Almost a year has passed after Google had announced plans to acquire Motorola Mobility and the deal is still not sealed, with Chinese regulators delaying the whole shenanigan.

However, it’s pretty obvious that the deal will become official and final in the near future, so our focus is now on a different aspect of the transaction. And that is the actual reason (or reasons) why Google has paid $12.5 billion for buying a company that didn’t do very well in recent years and seemed to be going on a slow, but sure road to bankruptcy.

Rumors and speculations have been coming from all around these past few months and two equally strong possible reasons have surfaced. On one hand, the vast majority of business pundits stated that the acquisition’s primary goal was for Google to get a hold of Motorola’s extensive patent portfolio, which should solve most of the company’s legal problems with Apple, Oracle and other firms suing the search giant lately.

On the other hand, there were those, especially Android enthusiasts, who didn’t exactly have “sources from the inside” who thought (or rather hoped) that the merger would be Google’s first step towards becoming a hardware-manufacturing company.

We all dreamed at some point of a “Motorola Nexus” smartphone and it was (kind of) logical to assume that Google might be trying such a push, with the aid of Moto’s handset division. However, this possibility didn’t exactly ring true for anyone who tried to look at the wider picture of the smartphone market, because if Google would have actually started building devices, they would most definitely lose the trust of their present partners in the business, like Samsung or HTC.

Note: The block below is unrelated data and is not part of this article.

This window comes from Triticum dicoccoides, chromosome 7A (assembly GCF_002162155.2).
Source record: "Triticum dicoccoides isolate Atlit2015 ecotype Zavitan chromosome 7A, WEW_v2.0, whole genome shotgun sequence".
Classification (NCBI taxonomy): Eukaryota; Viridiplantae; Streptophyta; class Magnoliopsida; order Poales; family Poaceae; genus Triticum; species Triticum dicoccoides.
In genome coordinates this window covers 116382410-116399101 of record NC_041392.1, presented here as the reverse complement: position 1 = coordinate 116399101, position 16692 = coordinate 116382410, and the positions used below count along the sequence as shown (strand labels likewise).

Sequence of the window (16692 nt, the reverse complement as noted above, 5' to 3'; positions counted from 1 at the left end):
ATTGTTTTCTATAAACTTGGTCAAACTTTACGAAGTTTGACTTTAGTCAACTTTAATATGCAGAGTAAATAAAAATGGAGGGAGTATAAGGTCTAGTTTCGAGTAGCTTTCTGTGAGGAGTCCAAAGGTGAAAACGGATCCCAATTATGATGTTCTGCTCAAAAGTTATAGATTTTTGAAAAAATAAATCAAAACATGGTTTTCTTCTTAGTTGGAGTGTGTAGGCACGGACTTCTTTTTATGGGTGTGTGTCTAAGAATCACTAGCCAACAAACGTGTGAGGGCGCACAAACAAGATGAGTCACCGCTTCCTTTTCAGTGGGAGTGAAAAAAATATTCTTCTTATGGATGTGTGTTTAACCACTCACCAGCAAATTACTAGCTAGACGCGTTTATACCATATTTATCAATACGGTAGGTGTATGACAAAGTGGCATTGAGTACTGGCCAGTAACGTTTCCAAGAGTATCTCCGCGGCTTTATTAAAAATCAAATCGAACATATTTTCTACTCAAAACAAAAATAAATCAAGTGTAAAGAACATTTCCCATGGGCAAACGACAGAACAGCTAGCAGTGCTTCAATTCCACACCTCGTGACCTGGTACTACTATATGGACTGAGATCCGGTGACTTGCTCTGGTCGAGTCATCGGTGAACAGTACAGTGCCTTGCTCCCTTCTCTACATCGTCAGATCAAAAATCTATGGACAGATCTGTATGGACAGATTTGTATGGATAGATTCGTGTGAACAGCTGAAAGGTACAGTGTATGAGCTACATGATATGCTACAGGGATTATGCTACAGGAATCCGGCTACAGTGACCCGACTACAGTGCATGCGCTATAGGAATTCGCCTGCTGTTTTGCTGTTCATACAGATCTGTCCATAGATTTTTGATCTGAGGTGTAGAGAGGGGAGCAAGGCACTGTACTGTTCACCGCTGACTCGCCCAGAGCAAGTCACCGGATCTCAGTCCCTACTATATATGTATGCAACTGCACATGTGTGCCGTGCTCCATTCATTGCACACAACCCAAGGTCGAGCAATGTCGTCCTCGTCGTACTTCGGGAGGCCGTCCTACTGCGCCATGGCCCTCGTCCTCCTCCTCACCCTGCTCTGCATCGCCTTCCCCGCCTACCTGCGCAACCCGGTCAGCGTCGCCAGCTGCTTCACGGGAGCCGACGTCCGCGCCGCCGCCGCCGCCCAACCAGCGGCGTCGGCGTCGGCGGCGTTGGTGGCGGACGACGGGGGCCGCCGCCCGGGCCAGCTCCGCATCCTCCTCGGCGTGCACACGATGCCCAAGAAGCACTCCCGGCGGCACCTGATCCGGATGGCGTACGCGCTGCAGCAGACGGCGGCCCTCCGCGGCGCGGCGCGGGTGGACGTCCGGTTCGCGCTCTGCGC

Could Huawei become a force to be reckoned with?

So, up until now, there were two possible reasons that could have explained Google’s Motorola acquisition, but we clearly leaned towards one of them. However, if in fact Google only bought Moto for its patents, what did Larry Page and Sergey Brin have planned with Motorola’s hardware division?

It’s pretty obvious that you can’t spend $12.5 billion to buy such a giant and then simply dismantle or disband its most significant (and once upon a time profitable) division, so there has to be something done with Moto’s hardware department.

It’s likely that Google has realized they have threatened the very foundation of Android by alienating and angering their key partners – namely HTC, Samsung, LG, and Sony. Because of this, they likely have realized that there is only one thing to do – keep those juicy patents, and sell, sell fast, and sell to the highest bidder.

And that highest bidder might be Huawei, a rising giant in China, if we are to believe recent reports from the savvy sleuths at the Wall Street Journal. While some may not take kindly to the selling of an American company (or at least part of it) to a Chinese firm, it’s the most logical thing that could happen right now, both for Google and for Huawei.

The Chinese technology giant is currently planning to take the US and European smartphone markets by storm by launching high-end devices at affordable price points and, while they have demonstrated that they are capable of doing that on their own, Motorola’s brand and hardware division could prove very useful  in their pursuit of ever-more market share in the hard to crack Western mobile tech market.